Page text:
[Image from ashleyv‘s flickr photostream]
I’ve been giving some thought to this lately, seeing as I’ve done little knitting in the past two weeks. I don’t know if I’m still burnt out from the road trip, or if I need a break, or if I need to dye the crap out of yet more yarn, but whatever the reason, I’ve been thinking about my motivation and the lack thereof.
I knit because I don’t do the Zen meditation thing. I have a million things going on at any given time in my life, and I don’t deal with stress particularly well, so I need something that keeps me sane.
In grad school, when my life consisted of design and only design, this was particularly difficult. I would wake up, go to school, come home and do homework until I couldn’t see straight (generally a good sign that I had overdone it, and usually a daily occurrence), and then I’d go to bed until I had to get up and do it all over again. I averaged about four hours of sleep a night, though sometimes I didn’t sleep at all (I didn’t drive myself anywhere on those days).
I started knitting my last year of college, when I was trying to keep my head in all my advanced French Lit classes while also working 15-20 hours a week and putting together a senior Studio project for my major. To top it all off, my then-boyfriend (now my husband) had graduated the year earlier and moved away. I didn’t like my roommate (didn’t dislike her, either, but she used a lot of toilet paper), I was across campus from my best friend, and I wasn’t on the meal plan any more. It was a hard year. So when a friend said she was part of a Stitch N’ Bitch group, I got the brilliant idea to learn to knit, also kicking myself mentally for taking on something else. For Christmas, I received two Learn-To-Knit kits, plus lots of starter yarn, and a family friend taught me to cast on and knit Continental style (I had previously attempted English style, with disastrous results – I still can’t knit properly that way). And I was off, sort of. I gave that first finished scarf to the friend who got me into the whole thing in the first place, and she very graciously accepted it without comment. Thank you, Gemma.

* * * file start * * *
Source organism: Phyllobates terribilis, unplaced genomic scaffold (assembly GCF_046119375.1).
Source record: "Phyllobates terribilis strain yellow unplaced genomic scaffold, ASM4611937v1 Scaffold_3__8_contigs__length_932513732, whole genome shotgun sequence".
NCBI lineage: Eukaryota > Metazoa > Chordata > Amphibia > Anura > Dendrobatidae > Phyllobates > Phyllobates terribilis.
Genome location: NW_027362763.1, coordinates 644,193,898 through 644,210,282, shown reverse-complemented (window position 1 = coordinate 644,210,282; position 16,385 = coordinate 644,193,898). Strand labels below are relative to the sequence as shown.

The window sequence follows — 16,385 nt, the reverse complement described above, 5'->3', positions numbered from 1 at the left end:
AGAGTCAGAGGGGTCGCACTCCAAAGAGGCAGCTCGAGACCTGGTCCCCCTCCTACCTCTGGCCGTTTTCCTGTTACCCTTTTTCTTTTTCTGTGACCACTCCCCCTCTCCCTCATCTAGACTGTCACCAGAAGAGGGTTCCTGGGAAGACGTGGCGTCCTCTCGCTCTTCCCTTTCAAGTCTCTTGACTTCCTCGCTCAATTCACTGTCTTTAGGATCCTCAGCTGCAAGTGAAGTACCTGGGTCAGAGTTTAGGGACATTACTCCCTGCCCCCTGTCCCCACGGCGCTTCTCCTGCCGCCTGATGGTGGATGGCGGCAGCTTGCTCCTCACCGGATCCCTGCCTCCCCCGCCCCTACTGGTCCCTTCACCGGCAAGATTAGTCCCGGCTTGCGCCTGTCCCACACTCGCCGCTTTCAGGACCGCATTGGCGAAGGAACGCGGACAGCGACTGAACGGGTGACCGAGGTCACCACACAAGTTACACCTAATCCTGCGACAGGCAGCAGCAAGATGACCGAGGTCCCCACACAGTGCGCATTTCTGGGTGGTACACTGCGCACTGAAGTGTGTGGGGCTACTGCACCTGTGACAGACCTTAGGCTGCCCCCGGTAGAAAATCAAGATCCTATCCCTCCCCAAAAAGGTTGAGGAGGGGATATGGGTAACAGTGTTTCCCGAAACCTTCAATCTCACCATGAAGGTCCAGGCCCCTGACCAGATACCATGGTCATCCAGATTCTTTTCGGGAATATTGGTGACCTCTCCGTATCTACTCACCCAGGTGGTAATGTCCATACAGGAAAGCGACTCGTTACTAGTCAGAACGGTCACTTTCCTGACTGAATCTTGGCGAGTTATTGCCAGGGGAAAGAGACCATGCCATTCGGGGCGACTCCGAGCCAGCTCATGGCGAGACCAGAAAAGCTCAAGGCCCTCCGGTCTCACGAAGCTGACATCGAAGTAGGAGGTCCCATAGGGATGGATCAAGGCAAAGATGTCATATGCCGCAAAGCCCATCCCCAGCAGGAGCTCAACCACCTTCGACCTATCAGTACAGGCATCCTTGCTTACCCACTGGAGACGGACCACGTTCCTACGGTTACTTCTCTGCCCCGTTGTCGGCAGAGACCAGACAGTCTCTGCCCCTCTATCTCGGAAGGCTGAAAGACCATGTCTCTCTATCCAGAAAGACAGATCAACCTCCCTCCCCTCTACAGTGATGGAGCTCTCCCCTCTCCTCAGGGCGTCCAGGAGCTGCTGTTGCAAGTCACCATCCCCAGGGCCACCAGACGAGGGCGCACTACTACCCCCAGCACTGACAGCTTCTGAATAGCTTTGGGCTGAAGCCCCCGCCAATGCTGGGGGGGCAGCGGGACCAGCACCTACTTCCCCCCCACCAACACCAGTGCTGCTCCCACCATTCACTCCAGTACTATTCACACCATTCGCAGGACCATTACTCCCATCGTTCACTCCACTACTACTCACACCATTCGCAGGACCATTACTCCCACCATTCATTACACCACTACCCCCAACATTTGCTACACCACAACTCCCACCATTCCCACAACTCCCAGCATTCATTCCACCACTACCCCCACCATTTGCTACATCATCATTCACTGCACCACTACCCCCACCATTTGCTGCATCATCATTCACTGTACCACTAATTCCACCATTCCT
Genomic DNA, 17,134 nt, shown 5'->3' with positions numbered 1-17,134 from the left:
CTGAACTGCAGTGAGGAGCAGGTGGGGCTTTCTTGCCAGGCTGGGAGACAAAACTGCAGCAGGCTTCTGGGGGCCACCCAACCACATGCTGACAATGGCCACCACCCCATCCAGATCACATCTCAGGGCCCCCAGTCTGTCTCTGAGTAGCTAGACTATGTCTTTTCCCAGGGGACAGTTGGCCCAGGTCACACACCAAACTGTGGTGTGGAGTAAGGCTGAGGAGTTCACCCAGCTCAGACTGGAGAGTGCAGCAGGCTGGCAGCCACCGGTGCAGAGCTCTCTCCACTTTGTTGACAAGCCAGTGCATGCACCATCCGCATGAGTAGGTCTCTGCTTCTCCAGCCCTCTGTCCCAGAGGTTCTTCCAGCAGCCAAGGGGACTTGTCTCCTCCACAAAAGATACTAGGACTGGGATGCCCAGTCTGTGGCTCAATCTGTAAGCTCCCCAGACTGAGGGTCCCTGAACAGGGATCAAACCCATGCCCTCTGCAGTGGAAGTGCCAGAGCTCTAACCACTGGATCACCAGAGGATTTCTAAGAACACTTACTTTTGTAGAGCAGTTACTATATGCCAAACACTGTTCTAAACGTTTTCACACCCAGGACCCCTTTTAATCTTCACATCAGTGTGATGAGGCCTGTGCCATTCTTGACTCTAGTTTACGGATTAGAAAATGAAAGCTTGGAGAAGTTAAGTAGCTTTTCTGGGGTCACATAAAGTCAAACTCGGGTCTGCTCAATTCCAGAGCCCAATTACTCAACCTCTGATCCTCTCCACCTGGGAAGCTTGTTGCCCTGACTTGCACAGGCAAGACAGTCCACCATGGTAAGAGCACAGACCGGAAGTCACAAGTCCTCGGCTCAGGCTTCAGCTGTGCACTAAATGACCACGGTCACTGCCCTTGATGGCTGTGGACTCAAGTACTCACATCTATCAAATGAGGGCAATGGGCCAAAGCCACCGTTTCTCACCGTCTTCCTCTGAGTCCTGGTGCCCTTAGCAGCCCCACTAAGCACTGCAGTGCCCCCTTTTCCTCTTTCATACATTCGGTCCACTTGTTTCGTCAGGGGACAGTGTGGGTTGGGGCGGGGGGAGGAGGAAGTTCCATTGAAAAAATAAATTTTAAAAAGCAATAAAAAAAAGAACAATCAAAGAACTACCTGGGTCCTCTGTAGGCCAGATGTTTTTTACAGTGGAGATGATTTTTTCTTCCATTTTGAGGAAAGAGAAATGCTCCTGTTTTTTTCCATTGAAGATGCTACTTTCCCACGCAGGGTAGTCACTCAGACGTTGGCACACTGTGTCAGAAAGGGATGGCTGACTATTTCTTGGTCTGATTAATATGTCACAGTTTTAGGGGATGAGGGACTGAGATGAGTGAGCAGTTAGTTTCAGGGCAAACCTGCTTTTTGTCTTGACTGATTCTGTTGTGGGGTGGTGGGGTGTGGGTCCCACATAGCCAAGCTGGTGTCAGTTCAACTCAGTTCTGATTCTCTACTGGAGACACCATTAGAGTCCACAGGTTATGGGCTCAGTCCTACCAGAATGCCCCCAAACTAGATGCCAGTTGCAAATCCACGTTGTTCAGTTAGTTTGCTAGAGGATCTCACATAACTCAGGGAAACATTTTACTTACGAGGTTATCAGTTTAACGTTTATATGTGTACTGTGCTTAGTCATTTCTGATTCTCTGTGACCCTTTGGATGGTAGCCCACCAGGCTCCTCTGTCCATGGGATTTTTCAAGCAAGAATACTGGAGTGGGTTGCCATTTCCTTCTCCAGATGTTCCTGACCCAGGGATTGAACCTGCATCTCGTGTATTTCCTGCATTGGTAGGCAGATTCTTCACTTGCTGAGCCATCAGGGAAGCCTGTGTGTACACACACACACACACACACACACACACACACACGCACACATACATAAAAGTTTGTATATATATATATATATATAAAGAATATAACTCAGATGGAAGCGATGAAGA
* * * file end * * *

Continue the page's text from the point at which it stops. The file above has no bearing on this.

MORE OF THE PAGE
The truly amazing thing about it was that rather than being an extra source of stress in my life, it was the opposite – it was the thing I did when everything else was too much. Granted, everything I knit in those first couple of years was in garter stitch, including a lovely scarf that I somehow did in twisted rib without knowing it, but it let me unwind and relax.
Now, even though the projects have gotten more complicated, I still use knitting as a form of meditation. It’s nice to be able to totally devote my brain to something that clears my head. I completely believe what the Yarn Harlot said about knitters and Buddhist monks sharing the same brain waves, because of the nature of knitting and meditation. That was a total “duh” moment for me.
Lately, the past couple of days, at least, I’ve been feeling the itch to pick up my knitting again as life begins to get crazy. I think this is perhaps why I have so many WIPs going at once – unlimited options.